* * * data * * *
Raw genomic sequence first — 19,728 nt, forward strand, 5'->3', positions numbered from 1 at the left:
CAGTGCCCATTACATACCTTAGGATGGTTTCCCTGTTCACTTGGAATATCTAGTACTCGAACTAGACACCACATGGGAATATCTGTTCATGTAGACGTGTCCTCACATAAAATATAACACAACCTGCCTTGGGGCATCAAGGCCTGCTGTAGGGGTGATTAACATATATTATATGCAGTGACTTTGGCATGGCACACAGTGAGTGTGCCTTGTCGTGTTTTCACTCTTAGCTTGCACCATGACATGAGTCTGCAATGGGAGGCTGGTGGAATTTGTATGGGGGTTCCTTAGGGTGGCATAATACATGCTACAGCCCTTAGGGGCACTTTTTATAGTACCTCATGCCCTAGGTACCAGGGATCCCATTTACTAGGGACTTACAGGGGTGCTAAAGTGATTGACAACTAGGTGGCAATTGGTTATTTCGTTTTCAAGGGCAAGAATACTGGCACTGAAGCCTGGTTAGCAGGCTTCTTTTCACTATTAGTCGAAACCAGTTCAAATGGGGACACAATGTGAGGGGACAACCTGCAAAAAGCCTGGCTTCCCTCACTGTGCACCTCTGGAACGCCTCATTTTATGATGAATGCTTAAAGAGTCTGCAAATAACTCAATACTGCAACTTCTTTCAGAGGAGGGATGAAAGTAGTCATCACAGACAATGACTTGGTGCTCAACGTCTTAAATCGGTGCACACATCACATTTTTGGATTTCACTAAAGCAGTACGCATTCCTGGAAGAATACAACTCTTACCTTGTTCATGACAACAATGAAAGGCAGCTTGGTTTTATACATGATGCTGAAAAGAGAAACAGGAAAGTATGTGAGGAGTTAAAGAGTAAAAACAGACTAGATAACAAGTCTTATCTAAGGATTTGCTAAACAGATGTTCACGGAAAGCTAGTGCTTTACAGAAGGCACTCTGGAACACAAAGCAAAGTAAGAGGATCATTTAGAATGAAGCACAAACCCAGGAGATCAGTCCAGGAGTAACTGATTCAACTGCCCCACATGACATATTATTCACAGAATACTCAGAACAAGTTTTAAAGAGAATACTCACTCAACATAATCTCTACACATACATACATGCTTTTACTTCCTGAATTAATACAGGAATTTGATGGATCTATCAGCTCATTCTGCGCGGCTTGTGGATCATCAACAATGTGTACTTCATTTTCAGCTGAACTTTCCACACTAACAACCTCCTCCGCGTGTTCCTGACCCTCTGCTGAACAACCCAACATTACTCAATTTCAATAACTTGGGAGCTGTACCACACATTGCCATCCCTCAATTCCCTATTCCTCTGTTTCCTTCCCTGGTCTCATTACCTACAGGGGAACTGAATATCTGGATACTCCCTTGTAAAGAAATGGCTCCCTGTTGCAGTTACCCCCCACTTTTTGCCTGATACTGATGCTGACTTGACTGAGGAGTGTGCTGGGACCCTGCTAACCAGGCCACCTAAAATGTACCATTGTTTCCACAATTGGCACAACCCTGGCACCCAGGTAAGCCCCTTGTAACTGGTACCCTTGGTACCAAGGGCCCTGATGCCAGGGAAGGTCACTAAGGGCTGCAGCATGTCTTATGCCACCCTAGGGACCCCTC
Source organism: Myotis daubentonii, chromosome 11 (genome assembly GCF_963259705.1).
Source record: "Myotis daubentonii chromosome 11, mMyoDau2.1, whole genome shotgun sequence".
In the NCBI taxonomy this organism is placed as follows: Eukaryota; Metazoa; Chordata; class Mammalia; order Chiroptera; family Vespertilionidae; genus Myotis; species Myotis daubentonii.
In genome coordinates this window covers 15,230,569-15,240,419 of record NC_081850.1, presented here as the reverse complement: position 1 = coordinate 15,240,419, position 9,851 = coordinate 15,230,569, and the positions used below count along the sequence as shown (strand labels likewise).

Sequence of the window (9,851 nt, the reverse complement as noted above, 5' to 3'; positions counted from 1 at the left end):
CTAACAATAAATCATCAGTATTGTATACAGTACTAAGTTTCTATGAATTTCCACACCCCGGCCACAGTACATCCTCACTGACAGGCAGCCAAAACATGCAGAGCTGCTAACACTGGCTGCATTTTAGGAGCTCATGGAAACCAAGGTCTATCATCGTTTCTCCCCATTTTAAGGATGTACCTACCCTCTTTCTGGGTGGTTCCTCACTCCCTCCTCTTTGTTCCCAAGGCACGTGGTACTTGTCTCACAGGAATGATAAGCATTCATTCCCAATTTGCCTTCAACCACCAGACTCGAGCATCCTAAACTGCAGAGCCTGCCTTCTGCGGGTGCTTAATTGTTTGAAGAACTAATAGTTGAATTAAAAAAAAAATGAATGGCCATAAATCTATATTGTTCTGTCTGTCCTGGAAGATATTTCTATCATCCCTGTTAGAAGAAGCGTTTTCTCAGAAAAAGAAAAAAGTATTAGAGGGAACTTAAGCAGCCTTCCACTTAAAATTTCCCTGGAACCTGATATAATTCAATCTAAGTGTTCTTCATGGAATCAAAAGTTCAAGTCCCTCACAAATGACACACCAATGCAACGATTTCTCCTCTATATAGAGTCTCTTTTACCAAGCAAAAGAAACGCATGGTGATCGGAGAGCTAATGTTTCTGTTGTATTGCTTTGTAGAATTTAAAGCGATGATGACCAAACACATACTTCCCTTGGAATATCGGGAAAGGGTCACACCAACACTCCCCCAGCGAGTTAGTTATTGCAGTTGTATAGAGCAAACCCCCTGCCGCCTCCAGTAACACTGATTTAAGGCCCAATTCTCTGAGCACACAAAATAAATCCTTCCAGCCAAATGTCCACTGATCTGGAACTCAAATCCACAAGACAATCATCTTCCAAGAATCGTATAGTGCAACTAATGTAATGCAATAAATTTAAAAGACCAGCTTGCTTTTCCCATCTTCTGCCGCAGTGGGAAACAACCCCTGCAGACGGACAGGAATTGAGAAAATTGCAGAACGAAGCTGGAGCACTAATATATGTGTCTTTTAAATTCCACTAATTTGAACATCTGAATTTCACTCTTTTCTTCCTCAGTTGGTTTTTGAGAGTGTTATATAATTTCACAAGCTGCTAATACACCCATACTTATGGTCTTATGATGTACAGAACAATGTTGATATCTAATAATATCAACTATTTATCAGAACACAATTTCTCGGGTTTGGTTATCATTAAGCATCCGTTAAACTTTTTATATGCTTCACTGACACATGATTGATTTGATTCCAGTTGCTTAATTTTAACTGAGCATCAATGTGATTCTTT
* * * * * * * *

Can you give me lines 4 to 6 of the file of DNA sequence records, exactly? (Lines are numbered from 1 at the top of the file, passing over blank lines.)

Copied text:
Source record: "Myotis daubentonii chromosome 11, mMyoDau2.1, whole genome shotgun sequence".
In the NCBI taxonomy this organism is placed as follows: Eukaryota; Metazoa; Chordata; class Mammalia; order Chiroptera; family Vespertilionidae; genus Myotis; species Myotis daubentonii.
In genome coordinates this window covers 15,230,569-15,240,419 of record NC_081850.1, presented here as the reverse complement: position 1 = coordinate 15,240,419, position 9,851 = coordinate 15,230,569, and the positions used below count along the sequence as shown (strand labels likewise).